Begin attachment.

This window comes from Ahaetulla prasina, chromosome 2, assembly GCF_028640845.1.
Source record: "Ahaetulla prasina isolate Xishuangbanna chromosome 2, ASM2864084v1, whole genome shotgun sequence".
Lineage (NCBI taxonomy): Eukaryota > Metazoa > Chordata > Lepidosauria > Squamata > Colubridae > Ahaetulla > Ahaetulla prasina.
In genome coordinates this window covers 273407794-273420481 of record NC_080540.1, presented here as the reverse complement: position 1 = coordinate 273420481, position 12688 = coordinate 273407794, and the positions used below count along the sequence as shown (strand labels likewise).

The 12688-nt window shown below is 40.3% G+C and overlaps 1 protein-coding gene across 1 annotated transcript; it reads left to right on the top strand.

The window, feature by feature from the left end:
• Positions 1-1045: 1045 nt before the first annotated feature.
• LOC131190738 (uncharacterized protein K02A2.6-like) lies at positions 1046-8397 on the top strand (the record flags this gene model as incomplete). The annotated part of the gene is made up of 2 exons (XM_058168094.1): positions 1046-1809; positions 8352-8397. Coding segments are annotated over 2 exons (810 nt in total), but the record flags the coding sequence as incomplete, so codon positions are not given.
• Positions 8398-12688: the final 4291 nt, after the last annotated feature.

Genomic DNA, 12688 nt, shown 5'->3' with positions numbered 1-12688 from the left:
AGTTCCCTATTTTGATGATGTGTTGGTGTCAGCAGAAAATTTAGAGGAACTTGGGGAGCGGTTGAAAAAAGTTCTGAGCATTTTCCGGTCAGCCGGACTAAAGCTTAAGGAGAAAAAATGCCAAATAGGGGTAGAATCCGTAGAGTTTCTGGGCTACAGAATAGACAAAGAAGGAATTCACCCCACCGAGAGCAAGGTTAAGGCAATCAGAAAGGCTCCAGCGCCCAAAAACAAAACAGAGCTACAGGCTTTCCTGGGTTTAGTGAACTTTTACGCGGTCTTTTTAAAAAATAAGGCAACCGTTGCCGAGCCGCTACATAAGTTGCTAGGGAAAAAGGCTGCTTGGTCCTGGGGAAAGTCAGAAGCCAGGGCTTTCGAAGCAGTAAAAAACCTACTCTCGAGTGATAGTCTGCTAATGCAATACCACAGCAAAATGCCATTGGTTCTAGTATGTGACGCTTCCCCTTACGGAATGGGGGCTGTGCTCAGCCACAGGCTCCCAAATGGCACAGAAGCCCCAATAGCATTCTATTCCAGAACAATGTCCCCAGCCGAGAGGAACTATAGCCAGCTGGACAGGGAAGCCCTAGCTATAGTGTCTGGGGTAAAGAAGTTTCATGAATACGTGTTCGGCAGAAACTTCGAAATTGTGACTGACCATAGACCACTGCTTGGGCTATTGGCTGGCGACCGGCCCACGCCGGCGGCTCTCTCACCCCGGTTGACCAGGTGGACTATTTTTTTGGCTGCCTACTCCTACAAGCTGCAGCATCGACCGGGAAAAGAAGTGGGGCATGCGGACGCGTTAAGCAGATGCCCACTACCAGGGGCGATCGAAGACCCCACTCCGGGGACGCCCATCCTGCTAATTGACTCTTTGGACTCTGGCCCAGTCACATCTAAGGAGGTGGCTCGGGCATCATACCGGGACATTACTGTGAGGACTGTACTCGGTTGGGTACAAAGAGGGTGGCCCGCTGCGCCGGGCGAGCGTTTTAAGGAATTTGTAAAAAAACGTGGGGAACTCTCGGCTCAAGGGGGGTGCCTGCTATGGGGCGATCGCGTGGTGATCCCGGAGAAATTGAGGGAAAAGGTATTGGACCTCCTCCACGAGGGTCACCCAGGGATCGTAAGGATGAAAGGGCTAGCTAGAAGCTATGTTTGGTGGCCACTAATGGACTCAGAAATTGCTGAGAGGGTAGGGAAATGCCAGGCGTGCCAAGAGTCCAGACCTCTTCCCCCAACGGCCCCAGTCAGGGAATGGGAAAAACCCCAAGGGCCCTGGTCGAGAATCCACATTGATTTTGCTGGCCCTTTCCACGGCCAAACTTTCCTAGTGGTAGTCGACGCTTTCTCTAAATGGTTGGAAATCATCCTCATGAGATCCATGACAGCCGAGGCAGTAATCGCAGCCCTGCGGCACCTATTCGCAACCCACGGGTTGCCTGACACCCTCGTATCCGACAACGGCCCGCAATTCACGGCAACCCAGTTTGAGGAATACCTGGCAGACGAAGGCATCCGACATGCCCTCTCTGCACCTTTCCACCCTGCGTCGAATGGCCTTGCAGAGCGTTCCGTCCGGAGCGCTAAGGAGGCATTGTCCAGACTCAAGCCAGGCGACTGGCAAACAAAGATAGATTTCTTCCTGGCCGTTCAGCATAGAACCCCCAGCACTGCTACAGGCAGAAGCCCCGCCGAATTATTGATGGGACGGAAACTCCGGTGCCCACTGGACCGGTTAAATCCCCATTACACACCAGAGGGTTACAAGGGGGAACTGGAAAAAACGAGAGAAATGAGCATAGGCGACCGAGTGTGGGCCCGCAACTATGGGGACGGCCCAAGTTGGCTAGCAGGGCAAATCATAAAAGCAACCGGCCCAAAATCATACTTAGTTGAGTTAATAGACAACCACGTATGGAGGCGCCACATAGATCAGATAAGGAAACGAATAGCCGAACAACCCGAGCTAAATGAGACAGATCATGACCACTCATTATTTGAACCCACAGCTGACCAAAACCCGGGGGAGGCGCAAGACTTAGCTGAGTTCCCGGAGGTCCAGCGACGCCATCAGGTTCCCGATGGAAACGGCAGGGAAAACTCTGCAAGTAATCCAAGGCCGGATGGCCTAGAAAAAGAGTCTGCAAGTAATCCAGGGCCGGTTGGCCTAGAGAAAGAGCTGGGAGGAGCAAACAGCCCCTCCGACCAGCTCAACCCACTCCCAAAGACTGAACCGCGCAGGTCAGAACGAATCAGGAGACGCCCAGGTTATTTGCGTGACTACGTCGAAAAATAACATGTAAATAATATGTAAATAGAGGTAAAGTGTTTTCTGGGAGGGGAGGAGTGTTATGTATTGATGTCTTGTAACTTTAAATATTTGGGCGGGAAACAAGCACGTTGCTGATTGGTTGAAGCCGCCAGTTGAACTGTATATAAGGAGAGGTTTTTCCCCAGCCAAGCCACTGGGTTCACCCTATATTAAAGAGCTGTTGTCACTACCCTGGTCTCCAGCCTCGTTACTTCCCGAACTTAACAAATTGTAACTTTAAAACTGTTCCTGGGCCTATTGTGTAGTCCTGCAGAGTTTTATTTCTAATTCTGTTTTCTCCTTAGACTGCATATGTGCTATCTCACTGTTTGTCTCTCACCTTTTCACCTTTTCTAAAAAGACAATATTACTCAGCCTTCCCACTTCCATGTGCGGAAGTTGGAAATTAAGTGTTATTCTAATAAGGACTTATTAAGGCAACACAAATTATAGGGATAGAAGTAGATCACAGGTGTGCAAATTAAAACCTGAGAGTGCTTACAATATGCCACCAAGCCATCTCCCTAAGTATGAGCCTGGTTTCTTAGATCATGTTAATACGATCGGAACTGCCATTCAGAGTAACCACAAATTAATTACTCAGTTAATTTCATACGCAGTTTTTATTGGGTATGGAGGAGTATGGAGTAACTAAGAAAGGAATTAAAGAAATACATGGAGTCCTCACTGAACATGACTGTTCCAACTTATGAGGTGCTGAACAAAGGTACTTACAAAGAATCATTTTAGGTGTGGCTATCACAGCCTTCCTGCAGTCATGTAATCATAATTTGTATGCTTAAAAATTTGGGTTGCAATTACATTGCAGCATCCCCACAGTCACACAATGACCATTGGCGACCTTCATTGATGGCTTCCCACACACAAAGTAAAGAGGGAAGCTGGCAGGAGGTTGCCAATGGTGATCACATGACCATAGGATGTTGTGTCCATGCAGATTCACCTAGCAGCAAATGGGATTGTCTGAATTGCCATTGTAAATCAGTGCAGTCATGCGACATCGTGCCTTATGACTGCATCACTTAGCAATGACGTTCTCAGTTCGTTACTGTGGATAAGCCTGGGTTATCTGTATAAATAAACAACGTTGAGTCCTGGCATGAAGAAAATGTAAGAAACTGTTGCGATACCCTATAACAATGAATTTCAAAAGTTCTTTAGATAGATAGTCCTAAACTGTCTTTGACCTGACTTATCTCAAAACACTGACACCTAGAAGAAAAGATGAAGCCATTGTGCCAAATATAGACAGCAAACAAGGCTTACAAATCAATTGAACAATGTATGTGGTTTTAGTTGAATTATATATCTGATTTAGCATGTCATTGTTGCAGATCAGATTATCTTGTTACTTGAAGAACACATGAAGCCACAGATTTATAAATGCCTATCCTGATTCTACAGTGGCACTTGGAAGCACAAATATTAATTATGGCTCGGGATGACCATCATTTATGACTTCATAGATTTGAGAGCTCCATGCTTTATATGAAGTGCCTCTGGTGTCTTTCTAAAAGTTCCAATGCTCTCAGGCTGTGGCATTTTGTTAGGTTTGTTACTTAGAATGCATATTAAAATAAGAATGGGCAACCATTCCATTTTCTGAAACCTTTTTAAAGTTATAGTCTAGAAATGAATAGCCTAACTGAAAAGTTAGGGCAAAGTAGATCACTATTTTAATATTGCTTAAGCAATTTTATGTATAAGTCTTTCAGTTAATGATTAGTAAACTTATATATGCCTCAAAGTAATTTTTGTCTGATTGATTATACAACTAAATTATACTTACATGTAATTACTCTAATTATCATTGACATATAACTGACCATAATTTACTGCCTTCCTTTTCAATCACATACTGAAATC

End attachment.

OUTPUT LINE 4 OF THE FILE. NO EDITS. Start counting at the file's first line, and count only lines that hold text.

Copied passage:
In genome coordinates this window covers 273407794-273420481 of record NC_080540.1, presented here as the reverse complement: position 1 = coordinate 273420481, position 12688 = coordinate 273407794, and the positions used below count along the sequence as shown (strand labels likewise).